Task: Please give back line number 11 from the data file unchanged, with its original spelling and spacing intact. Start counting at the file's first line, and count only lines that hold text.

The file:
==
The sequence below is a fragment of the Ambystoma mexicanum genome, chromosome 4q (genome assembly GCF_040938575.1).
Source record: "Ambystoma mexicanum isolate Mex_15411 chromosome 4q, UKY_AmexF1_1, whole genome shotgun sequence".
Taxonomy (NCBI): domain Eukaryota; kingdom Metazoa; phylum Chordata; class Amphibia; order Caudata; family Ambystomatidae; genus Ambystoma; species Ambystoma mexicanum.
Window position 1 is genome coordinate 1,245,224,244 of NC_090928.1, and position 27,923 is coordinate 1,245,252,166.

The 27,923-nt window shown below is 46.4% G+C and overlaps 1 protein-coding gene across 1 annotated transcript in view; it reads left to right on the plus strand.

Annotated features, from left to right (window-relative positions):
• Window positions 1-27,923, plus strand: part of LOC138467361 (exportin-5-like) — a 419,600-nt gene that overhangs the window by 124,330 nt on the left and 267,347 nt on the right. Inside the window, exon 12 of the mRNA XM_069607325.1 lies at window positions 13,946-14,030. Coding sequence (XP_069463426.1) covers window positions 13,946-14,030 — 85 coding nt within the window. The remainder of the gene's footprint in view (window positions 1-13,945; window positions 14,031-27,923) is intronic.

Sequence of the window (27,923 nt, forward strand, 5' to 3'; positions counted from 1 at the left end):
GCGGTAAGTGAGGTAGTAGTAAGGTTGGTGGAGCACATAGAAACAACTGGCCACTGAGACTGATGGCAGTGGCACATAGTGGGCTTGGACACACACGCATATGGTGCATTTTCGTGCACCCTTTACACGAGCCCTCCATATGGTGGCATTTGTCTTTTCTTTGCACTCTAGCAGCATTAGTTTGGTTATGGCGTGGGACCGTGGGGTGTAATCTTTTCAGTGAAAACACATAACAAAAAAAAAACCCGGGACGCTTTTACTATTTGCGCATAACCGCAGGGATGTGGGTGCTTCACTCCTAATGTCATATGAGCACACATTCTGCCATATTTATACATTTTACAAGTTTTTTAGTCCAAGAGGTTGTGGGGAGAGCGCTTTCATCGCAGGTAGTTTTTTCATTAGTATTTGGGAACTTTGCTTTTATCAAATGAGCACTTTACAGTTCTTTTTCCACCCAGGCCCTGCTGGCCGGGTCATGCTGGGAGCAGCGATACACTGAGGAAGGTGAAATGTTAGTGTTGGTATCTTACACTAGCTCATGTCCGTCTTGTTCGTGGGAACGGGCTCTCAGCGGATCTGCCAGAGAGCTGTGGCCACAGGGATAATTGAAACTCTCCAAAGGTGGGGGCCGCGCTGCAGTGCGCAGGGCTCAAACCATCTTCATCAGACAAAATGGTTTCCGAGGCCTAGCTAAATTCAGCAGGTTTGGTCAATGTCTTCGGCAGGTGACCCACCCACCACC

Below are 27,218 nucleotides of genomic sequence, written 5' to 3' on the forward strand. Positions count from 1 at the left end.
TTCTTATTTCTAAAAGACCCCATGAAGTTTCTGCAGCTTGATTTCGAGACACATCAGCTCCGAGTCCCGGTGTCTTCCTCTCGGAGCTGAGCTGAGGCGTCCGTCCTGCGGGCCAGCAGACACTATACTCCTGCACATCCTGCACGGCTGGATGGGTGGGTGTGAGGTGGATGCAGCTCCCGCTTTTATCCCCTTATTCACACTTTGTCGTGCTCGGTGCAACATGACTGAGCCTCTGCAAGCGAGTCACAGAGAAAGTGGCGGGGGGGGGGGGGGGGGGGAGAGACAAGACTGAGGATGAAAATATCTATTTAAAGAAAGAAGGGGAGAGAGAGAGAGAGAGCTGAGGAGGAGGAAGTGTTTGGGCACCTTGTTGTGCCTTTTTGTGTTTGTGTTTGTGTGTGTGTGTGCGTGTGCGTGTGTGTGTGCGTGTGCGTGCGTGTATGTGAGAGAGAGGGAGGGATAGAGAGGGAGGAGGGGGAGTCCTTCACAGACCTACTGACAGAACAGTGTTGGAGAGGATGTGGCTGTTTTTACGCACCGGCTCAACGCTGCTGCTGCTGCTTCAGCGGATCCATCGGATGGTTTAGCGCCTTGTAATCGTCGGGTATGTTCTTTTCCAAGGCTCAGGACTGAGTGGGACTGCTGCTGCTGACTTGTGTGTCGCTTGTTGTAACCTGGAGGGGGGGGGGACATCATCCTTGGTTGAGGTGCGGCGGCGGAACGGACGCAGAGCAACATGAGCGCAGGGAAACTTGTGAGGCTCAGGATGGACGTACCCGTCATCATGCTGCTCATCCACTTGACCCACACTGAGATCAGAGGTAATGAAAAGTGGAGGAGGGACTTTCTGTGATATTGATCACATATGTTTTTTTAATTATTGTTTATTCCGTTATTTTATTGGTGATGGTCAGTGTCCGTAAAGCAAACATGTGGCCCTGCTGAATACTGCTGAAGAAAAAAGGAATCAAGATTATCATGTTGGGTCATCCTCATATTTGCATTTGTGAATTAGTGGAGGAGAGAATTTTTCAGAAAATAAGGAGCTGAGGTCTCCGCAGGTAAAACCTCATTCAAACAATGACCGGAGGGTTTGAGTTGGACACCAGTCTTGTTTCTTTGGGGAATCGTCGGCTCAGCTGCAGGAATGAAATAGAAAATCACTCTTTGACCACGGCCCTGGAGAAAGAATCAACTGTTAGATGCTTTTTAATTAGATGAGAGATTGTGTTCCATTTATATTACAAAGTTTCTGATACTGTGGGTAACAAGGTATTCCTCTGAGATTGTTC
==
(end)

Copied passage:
TTCTTATTTCTAAAAGACCCCATGAAGTTTCTGCAGCTTGATTTCGAGACACATCAGCTCCGAGTCCCGGTGTCTTCCTCTCGGAGCTGAGCTGAGGCGTCCGTCCTGCGGGCCAGCAGACACTATACTCCTGCACATCCTGCACGGCTGGATGGGTGGGTGTGAGGTGGATGCAGCTCCCGCTTTTATCCCCTTATTCACACTTTGTCGTGCTCGGTGCAACATGACTGAGCCTCTGCAAGCGAGTCACAGAGAAAGTGGCGGGGGGGGGGGGGGGGGGGAGAGACAAGACTGAGGATGAAAATATCTATTTAAAGAAAGAAGGGGAGAGAGAGAGAGAGAGCTGAGGAGGAGGAAGTGTTTGGGCACCTTGTTGTGCCTTTTTGTGTTTGTGTTTGTGTGTGTGTGTGCGTGTGCGTGTGTGTGTGCGTGTGCGTGCGTGTATGTGAGAGAGAGGGAGGGATAGAGAGGGAGGAGGGGGAGTCCTTCACAGACCTACTGACAGAACAGTGTTGGAGAGGATGTGGCTGTTTTTACGCACCGGCTCAACGCTGCTGCTGCTGCTTCAGCGGATCCATCGGATGGTTTAGCGCCTTGTAATCGTCGGGTATGTTCTTTTCCAAGGCTCAGGACTGAGTGGGACTGCTGCTGCTGACTTGTGTGTCGCTTGTTGTAACCTGGAGGGGGGGGGGACATCATCCTTGGTTGAGGTGCGGCGGCGGAACGGACGCAGAGCAACATGAGCGCAGGGAAACTTGTGAGGCTCAGGATGGACGTACCCGTCATCATGCTGCTCATCCACTTGACCCACACTGAGATCAGAGGTAATGAAAAGTGGAGGAGGGACTTTCTGTGATATTGATCACATATGTTTTTTTAATTATTGTTTATTCCGTTATTTTATTGGTGATGGTCAGTGTCCGTAAAGCAAACATGTGGCCCTGCTGAATACTGCTGAAGAAAAAAGGAATCAAGATTATCATGTTGGGTCATCCTCATATTTGCATTTGTGAATTAGTGGAGGAGAGAATTTTTCAGAAAATAAGGAGCTGAGGTCTCCGCAGGTAAAACCTCATTCAAACAATGACCGGAGGGTTTGAGTTGGACACCAGTCTTGTTTCTTTGGGGAATCGTCGGCTCAGCTGCAGGAATGAAATAGAAAATCACTCTTTGACCACGGCCCTGGAGAAAGAATCAACTGTTAGATGCTTTTTAATTAGATGAGAGATTGTGTTCCATTTATATTACAAAGTTTCTGATACTGTGGGTAACAAGGTATTCCTCTGAGATTGTTC